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22-288MR ASIC reports on practices in wholesale financial markets
ASIC has today released two reports on better and poorer practices in wholesale financial markets and encourages participants in these markets to benchmark themselves against the practices.
Report 741 Conduct risk in wholesale fixed income markets (REP 741) and Report 742 Managing conflicts of interest in wholesale financial markets (REP 742) summarise ASIC’s surveillance activities and complement existing ASIC regulatory guidance by providing practical examples of practices observed.
ASIC Commissioner Danielle Press said, ‘Wholesale financial markets, including fixed income, currencies, and commodities markets, are global, complex, and rapidly evolving. Because these markets underpin growth in Australia’s real economy by providing financing to governments, financial institutions and corporates, misconduct can have wide-reaching impacts. As such, we have increased our focus on the conduct of participants in this sector.
'Participants in wholesale financial markets should consider how they compare with these better and poorer practices. High standards of conduct and oversight, such as the better practices in the reports, strengthen market integrity and confidence in Australia's wholesale financial markets,’ said Ms Press.
REP 741 outlines key conduct risks in fixed income markets, including misleading or deceptive conduct, insider trading and market manipulation. It also summarises ASIC’s observations of differences in the maturity of participants’ management of these risks. Some participants had comprehensive monitoring and surveillance functions, which contrasted with others where there were gaps for some trading activity and communication channels.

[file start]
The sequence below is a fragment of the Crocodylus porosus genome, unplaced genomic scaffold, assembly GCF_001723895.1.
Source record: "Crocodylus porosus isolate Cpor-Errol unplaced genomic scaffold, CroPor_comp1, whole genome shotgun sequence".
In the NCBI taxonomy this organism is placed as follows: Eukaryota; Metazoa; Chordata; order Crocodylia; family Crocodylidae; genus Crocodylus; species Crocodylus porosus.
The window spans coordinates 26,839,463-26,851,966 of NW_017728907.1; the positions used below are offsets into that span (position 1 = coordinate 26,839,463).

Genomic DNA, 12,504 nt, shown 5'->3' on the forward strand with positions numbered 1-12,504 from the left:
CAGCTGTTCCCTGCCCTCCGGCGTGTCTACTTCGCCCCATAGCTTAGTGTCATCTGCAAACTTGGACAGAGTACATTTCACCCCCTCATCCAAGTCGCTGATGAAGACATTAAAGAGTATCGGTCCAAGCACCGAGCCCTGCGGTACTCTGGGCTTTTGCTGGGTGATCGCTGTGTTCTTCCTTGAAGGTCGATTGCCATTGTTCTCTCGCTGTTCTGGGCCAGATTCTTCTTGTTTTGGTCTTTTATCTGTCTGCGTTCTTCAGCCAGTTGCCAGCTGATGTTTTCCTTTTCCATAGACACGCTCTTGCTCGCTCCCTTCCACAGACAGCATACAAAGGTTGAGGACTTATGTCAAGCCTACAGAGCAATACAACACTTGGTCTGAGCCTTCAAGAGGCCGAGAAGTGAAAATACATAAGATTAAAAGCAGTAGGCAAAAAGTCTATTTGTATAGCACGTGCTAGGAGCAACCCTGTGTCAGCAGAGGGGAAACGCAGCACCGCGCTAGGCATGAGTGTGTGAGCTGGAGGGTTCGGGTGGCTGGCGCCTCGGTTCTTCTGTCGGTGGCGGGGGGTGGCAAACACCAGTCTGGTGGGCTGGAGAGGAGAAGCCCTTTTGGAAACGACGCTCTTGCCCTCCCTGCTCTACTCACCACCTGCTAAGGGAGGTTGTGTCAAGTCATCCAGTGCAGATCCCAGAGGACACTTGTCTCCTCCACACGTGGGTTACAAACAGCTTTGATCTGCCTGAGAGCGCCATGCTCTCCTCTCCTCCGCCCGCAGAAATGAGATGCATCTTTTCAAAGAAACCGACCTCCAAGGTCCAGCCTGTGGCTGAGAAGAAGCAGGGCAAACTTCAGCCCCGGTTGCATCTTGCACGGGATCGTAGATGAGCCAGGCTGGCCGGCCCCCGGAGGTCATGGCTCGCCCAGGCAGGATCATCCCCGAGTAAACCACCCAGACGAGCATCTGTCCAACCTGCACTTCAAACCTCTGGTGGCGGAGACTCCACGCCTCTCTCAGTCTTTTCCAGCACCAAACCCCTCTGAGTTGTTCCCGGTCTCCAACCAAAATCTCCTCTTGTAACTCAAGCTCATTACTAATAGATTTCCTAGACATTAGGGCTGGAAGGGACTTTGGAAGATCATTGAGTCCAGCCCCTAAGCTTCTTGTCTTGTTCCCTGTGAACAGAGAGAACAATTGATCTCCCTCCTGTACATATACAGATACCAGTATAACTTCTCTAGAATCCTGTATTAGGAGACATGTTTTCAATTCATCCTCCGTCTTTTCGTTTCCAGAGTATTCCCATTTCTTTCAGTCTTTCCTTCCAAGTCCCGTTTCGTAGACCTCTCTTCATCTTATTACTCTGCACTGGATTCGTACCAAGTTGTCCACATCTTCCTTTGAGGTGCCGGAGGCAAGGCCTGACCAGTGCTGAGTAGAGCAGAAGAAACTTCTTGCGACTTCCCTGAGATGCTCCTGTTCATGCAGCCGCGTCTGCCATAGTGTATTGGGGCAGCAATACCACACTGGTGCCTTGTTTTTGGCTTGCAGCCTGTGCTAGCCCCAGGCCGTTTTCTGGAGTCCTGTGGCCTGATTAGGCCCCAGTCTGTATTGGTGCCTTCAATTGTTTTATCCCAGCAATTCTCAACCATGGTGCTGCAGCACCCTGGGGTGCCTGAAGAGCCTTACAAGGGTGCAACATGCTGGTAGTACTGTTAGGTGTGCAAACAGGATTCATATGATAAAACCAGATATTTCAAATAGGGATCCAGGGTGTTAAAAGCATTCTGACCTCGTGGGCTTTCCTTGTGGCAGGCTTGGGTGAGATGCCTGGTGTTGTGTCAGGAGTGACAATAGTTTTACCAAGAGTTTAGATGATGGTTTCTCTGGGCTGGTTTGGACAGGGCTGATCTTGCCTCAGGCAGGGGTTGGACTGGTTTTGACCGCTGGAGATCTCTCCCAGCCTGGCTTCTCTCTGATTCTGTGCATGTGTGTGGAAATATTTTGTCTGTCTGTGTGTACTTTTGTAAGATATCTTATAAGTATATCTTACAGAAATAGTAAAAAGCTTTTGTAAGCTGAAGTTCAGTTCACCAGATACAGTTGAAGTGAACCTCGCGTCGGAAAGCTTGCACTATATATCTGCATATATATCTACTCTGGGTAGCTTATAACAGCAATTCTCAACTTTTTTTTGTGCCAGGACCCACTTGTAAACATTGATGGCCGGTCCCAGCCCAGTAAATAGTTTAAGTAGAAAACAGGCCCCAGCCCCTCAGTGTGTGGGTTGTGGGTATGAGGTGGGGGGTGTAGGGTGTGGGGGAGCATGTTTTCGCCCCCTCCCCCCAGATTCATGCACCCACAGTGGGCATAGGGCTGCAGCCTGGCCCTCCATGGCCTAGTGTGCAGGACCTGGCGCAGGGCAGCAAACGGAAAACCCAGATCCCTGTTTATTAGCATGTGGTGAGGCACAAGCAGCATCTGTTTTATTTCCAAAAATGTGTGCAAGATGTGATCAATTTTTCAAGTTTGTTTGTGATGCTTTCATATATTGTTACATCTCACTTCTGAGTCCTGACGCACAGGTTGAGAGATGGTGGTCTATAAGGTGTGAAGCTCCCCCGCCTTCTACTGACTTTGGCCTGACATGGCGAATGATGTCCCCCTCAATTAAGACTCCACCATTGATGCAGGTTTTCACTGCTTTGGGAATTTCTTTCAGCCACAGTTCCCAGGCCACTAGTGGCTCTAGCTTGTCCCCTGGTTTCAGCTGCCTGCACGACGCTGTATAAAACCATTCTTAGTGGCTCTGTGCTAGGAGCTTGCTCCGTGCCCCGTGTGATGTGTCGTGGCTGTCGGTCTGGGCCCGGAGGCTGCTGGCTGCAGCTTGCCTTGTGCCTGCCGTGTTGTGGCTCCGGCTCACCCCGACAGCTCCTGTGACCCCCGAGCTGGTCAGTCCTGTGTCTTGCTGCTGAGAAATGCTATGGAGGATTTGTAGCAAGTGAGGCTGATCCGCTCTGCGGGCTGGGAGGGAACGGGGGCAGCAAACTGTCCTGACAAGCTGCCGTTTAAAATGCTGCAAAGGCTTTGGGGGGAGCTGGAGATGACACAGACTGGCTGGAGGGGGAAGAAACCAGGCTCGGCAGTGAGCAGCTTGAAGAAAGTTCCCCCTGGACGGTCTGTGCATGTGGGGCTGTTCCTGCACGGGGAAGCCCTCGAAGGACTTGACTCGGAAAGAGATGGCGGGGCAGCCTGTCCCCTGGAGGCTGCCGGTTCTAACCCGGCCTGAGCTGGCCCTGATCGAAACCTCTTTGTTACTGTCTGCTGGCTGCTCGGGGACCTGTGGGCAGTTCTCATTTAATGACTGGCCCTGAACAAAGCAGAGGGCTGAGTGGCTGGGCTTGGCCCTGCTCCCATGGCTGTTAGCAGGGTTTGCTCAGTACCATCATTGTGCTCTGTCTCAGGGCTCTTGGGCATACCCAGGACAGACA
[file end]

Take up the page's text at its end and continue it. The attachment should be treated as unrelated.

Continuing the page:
In REP 742, ASIC reports on differing levels of sophistication in the management of conflicts of interest. Better practices involved proactive and systematic identification, mitigation, and management of conflicts of interest. Poorer practices were ad hoc, manual, and reflected a lack of prioritisation by participants.
Reporting on surveillance activities and better and poorer practices is part of ASIC’s role as a regulator and promotes high standards of conduct, market integrity and investor confidence in Australian financial markets.
Between 2019 and 2022, ASIC undertook surveillances of Australian financial services licensees as part of conflicts of interest and fixed income thematic reviews. The licensees ASIC reviewed represent a significant market share of the industry. Where ASIC identified weaknesses or areas for improvement, the findings were raised with each licensee. ASIC has been overseeing remedial actions undertaken by these licensees to address the findings.